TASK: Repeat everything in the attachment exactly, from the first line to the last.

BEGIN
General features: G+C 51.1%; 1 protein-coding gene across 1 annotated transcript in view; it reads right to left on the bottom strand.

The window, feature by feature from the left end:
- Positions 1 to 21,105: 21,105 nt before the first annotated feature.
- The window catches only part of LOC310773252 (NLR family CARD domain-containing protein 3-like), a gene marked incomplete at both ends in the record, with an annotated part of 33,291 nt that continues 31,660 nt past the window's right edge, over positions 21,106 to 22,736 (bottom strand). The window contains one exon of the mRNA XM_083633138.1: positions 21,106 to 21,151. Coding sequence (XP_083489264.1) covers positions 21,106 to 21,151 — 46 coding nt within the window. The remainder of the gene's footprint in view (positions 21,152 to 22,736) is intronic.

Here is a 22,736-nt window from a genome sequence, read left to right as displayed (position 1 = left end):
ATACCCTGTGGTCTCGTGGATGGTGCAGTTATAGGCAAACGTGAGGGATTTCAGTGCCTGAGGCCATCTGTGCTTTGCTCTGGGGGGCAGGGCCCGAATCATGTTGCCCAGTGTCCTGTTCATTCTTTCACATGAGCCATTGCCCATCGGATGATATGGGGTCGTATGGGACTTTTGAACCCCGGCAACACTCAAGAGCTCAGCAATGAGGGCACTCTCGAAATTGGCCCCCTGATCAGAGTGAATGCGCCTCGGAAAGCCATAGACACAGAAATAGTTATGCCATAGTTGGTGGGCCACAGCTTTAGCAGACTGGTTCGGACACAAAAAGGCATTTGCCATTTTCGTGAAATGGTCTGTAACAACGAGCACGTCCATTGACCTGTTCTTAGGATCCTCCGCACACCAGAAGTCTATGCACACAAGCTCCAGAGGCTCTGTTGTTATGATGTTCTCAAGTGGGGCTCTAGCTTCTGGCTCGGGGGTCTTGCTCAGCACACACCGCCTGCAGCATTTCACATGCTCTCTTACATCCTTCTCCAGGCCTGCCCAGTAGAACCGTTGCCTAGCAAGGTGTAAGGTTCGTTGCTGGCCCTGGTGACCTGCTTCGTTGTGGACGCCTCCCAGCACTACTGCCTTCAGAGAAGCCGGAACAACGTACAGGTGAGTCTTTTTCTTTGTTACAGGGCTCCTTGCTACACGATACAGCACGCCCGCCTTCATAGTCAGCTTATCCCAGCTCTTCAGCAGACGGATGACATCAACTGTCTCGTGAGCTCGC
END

General features: G+C 51.1%; 1 protein-coding gene across 1 annotated transcript in view; it reads right to left on the bottom strand.

The window, feature by feature from the left end:
- Positions 1 to 21,105: 21,105 nt before the first annotated feature.
- The window catches only part of LOC310773252 (NLR family CARD domain-containing protein 3-like), a gene marked incomplete at both ends in the record, with an annotated part of 33,291 nt that continues 31,660 nt past the window's right edge, over positions 21,106 to 22,736 (bottom strand). The window contains one exon of the mRNA XM_083633138.1: positions 21,106 to 21,151. Coding sequence (XP_083489264.1) covers positions 21,106 to 21,151 — 46 coding nt within the window. The remainder of the gene's footprint in view (positions 21,152 to 22,736) is intronic.

Here is a 22,736-nt window from a genome sequence, read left to right as displayed (position 1 = left end):
ATACCCTGTGGTCTCGTGGATGGTGCAGTTATAGGCAAACGTGAGGGATTTCAGTGCCTGAGGCCATCTGTGCTTTGCTCTGGGGGGCAGGGCCCGAATCATGTTGCCCAGTGTCCTGTTCATTCTTTCACATGAGCCATTGCCCATCGGATGATATGGGGTCGTATGGGACTTTTGAACCCCGGCAACACTCAAGAGCTCAGCAATGAGGGCACTCTCGAAATTGGCCCCCTGATCAGAGTGAATGCGCCTCGGAAAGCCATAGACACAGAAATAGTTATGCCATAGTTGGTGGGCCACAGCTTTAGCAGACTGGTTCGGACACAAAAAGGCATTTGCCATTTTCGTGAAATGGTCTGTAACAACGAGCACGTCCATTGACCTGTTCTTAGGATCCTCCGCACACCAGAAGTCTATGCACACAAGCTCCAGAGGCTCTGTTGTTATGATGTTCTCAAGTGGGGCTCTAGCTTCTGGCTCGGGGGTCTTGCTCAGCACACACCGCCTGCAGCATTTCACATGCTCTCTTACATCCTTCTCCAGGCCTGCCCAGTAGAACCGTTGCCTAGCAAGGTGTAAGGTTCGTTGCTGGCCCTGGTGACCTGCTTCGTTGTGGACGCCTCCCAGCACTACTGCCTTCAGAGAAGCCGGAACAACGTACAGGTGAGTCTTTTTCTTTGTTACAGGGCTCCTTGCTACACGATACAGCACGCCCGCCTTCATAGTCAGCTTATCCCAGCTCTTCAGCAGACGGATGACATCAACTGTCTCGTGAGCTCGC